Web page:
We’ve all heard the expression fighting like cat and dog – but can dogs and cats get on? Jan Orchard explains that a little bit of common sense and patience are the keys to a happy relationship.
Dogs and cats don’t naturally hate each other. Dogs do like chasing furry things though and cats who essentially like to walk alone may find the friendly instincts of a pack animal like a dog hard to take.
Here’s the top ten pointers to a happy dogs and cats relationship.
- Starting at the beginning with a new puppy and a new kitten is the easiest way – young animals like to play together and will build their relationship. A new puppy or kitten hasn’t built a territory either so there’s nothing to defend. An older cat will very often accept a puppy and may baby it and treat it as a kitten. Some bitches will do the same with a kitten – but you can’t rely on this and should still be careful.
- Think about breed – some dogs are more inclined to chase than others. Ask your vet for advice.
- If you are bringing a dog into a home where a cat is already established or vice versa, meetings must be supervised and handled with care.
- Shelters, rescue groups or private parties looking to place puppies and dogs often know if an animal has successfully lived with a cat, or they will test to see how the pet behaves in the presence of one. Most shelters looking for homes for older cats know if the animal is used to dogs.
- If you have a dog and are planning to bring in a cat, start working on your pet’s obedience before you add the new animal. Your dog should be comfortable on a leash, and trained well enough to obey when you ask for them to stay in either a sit or down position while on the leash.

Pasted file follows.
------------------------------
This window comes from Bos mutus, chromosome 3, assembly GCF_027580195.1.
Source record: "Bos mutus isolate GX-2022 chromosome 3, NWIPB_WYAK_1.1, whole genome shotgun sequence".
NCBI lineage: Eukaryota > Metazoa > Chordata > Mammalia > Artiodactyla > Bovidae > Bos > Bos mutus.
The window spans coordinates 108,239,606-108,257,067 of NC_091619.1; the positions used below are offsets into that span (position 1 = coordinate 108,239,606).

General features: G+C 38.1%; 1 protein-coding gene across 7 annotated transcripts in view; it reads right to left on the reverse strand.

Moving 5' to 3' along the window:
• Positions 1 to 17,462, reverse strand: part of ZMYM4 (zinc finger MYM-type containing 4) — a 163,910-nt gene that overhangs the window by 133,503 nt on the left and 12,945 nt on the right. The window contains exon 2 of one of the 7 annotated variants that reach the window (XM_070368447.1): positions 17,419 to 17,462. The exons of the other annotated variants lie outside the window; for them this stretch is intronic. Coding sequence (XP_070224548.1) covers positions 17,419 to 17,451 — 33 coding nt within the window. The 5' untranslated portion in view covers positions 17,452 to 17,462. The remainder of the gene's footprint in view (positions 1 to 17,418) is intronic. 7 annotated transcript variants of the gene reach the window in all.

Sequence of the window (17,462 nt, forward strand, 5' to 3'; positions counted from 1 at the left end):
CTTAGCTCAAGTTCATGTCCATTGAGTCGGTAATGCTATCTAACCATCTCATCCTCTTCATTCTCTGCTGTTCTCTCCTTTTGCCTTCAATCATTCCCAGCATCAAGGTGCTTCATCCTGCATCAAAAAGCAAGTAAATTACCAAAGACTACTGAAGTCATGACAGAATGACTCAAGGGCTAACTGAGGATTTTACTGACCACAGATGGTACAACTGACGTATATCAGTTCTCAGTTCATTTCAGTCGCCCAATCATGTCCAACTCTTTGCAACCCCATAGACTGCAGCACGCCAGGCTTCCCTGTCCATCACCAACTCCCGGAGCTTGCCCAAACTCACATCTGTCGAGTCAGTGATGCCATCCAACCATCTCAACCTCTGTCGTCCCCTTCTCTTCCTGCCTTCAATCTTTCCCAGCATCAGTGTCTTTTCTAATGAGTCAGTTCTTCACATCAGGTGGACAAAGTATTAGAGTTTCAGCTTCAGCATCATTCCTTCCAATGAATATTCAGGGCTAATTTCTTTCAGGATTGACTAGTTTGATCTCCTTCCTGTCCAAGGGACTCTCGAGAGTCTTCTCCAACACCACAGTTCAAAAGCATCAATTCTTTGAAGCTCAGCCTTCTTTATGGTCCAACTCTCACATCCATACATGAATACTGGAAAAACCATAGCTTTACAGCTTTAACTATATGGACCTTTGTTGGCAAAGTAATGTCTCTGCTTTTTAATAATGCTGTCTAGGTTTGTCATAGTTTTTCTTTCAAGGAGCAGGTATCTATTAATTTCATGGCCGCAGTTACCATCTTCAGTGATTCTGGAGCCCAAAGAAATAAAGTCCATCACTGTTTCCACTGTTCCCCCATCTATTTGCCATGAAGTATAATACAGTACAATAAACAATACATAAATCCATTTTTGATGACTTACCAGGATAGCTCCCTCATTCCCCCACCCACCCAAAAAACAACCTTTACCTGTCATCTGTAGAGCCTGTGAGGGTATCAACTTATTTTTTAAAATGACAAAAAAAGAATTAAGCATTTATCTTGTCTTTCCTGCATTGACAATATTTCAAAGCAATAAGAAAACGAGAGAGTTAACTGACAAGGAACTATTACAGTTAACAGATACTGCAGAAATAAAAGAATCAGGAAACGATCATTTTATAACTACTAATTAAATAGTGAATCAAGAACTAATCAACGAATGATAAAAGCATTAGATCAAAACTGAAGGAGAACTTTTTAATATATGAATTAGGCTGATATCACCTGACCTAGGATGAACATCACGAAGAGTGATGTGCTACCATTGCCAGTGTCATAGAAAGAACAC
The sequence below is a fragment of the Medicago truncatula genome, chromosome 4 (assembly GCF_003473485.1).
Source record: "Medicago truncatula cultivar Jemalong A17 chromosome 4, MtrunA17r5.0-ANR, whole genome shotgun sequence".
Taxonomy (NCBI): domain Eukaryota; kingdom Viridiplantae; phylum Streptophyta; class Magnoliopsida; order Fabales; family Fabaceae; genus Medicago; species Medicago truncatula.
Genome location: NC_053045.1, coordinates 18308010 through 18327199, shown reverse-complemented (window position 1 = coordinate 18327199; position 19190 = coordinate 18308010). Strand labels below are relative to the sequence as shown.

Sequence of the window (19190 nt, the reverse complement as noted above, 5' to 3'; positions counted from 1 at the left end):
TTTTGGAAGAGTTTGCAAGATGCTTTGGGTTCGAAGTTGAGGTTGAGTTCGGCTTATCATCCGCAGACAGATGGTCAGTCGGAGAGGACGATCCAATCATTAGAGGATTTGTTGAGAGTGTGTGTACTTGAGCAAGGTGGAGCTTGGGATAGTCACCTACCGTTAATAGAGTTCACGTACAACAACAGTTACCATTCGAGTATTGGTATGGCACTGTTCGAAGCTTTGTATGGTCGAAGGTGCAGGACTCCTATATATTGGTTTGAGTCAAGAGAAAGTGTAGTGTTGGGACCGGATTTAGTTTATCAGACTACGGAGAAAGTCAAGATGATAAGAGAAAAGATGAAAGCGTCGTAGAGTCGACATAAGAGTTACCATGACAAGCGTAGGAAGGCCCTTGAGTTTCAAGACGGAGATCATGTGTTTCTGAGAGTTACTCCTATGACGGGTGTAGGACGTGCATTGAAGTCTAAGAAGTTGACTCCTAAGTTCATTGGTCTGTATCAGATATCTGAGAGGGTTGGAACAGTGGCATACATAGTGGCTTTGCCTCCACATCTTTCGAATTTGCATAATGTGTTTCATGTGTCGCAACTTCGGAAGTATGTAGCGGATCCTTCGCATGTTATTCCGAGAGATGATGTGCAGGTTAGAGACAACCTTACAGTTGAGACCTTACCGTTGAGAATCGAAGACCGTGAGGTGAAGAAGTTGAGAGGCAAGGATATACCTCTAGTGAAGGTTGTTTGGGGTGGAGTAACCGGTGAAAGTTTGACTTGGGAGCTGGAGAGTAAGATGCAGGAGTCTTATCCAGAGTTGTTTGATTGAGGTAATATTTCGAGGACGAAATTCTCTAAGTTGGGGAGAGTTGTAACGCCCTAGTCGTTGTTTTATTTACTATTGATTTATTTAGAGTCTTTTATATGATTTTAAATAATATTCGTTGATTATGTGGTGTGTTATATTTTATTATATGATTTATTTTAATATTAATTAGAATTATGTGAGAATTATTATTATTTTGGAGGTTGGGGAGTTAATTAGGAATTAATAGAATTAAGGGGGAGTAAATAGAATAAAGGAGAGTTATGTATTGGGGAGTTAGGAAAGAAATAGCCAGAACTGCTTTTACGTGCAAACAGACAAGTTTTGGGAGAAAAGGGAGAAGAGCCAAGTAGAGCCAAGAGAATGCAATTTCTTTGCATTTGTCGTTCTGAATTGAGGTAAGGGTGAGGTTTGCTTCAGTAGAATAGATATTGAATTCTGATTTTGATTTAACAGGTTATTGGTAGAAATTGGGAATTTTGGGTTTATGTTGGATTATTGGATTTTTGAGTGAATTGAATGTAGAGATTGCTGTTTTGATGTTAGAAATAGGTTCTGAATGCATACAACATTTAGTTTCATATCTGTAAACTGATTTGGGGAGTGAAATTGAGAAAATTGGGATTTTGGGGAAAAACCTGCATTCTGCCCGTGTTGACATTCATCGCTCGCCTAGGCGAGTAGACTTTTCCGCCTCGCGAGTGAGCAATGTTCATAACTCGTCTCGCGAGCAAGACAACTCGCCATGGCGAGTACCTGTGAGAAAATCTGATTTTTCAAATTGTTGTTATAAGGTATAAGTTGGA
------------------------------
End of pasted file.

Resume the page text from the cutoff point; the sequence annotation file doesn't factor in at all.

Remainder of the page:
- For the cat’s comfort and safety he should be confined during the early stages of introduction. Choose a small area (such as a second bathroom or guest bedroom) where the cat can feel safe while becoming accustomed to the sounds and smells of the dog. Be sure the room has everything he needs, and make sure there are frequent one-on-one visits with human family members.
- After a couple of days put the dog on a leash and open the door to the cat’s room. Allow the animals to see one another, but do not allow the dog to chase the cat, even in play. Use sit-stay or down-stay to keep the dog in place while the cat gets used to his calm presence. Don’t force the cat to interact with the dog. If the cat wishes to view the dog from the top of the wardrobe or under the bed, so be it. Reward the good behaviour of both animals with treats and praise. Never, ever just put the two together and wait to see what happens – one of them could be injured.
- Keep the dog on a leash for a couple of weeks in the cat’s presence, and always make sure the cat has a way to escape from the dog. Putting a baby gate across the door to the safe area is a good idea. Build up the time the animals spend together, and continue to make the introductions pleasurable for both of them with more treats and praise. A dog who believes being nice to that cat means a reward will swiftly come to the conclusion that the cat is not such a bad thing after all.
- When the dog isn’t interested in bothering the cat and the cat feels secure enough to come out from under the bed or off the top of the wardrobe you can take off the leash and let them get on with their new lives together. How long it will take to get to this step will depend on the animals involved, and you must work at their pace.
- It not uncommon for dogs and cats to become good companions and to enjoy each other’s company. Take the time to manage your cat-dog introduction properly, and you could be setting up a friendship that will last for the rest of your pets’ lives. Avoid possible flashpoints by making sure neither one has access to the other’s food.